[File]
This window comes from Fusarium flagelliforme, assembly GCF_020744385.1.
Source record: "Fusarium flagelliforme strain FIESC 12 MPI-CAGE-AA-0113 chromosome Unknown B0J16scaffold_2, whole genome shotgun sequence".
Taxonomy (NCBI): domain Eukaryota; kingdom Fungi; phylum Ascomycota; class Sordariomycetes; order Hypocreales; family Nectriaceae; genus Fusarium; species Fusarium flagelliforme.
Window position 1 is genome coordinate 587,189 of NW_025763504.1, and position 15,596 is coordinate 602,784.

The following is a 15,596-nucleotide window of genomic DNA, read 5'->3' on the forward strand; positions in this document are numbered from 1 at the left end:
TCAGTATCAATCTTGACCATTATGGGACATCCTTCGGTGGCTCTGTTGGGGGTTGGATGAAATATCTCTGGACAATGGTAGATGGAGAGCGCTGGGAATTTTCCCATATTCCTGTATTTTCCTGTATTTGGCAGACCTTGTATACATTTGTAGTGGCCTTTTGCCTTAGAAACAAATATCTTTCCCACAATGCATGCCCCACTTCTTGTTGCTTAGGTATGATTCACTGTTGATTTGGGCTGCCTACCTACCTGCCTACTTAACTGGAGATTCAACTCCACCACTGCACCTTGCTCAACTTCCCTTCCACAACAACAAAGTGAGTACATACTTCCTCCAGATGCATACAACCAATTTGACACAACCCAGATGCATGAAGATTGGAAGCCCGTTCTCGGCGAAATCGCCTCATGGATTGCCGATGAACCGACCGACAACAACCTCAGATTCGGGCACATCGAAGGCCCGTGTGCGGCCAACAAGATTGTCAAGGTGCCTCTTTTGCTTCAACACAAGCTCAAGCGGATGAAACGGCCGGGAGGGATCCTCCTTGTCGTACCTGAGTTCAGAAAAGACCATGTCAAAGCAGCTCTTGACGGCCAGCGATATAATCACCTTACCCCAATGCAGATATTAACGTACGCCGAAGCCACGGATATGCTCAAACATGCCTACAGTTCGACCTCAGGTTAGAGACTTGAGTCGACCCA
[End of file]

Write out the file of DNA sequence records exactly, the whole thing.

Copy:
This window comes from Fusarium flagelliforme, assembly GCF_020744385.1.
Source record: "Fusarium flagelliforme strain FIESC 12 MPI-CAGE-AA-0113 chromosome Unknown B0J16scaffold_2, whole genome shotgun sequence".
Taxonomy (NCBI): domain Eukaryota; kingdom Fungi; phylum Ascomycota; class Sordariomycetes; order Hypocreales; family Nectriaceae; genus Fusarium; species Fusarium flagelliforme.
Window position 1 is genome coordinate 587,189 of NW_025763504.1, and position 15,596 is coordinate 602,784.

The following is a 15,596-nucleotide window of genomic DNA, read 5'->3' on the forward strand; positions in this document are numbered from 1 at the left end:
TCAGTATCAATCTTGACCATTATGGGACATCCTTCGGTGGCTCTGTTGGGGGTTGGATGAAATATCTCTGGACAATGGTAGATGGAGAGCGCTGGGAATTTTCCCATATTCCTGTATTTTCCTGTATTTGGCAGACCTTGTATACATTTGTAGTGGCCTTTTGCCTTAGAAACAAATATCTTTCCCACAATGCATGCCCCACTTCTTGTTGCTTAGGTATGATTCACTGTTGATTTGGGCTGCCTACCTACCTGCCTACTTAACTGGAGATTCAACTCCACCACTGCACCTTGCTCAACTTCCCTTCCACAACAACAAAGTGAGTACATACTTCCTCCAGATGCATACAACCAATTTGACACAACCCAGATGCATGAAGATTGGAAGCCCGTTCTCGGCGAAATCGCCTCATGGATTGCCGATGAACCGACCGACAACAACCTCAGATTCGGGCACATCGAAGGCCCGTGTGCGGCCAACAAGATTGTCAAGGTGCCTCTTTTGCTTCAACACAAGCTCAAGCGGATGAAACGGCCGGGAGGGATCCTCCTTGTCGTACCTGAGTTCAGAAAAGACCATGTCAAAGCAGCTCTTGACGGCCAGCGATATAATCACCTTACCCCAATGCAGATATTAACGTACGCCGAAGCCACGGATATGCTCAAACATGCCTACAGTTCGACCTCAGGTTAGAGACTTGAGTCGACCCA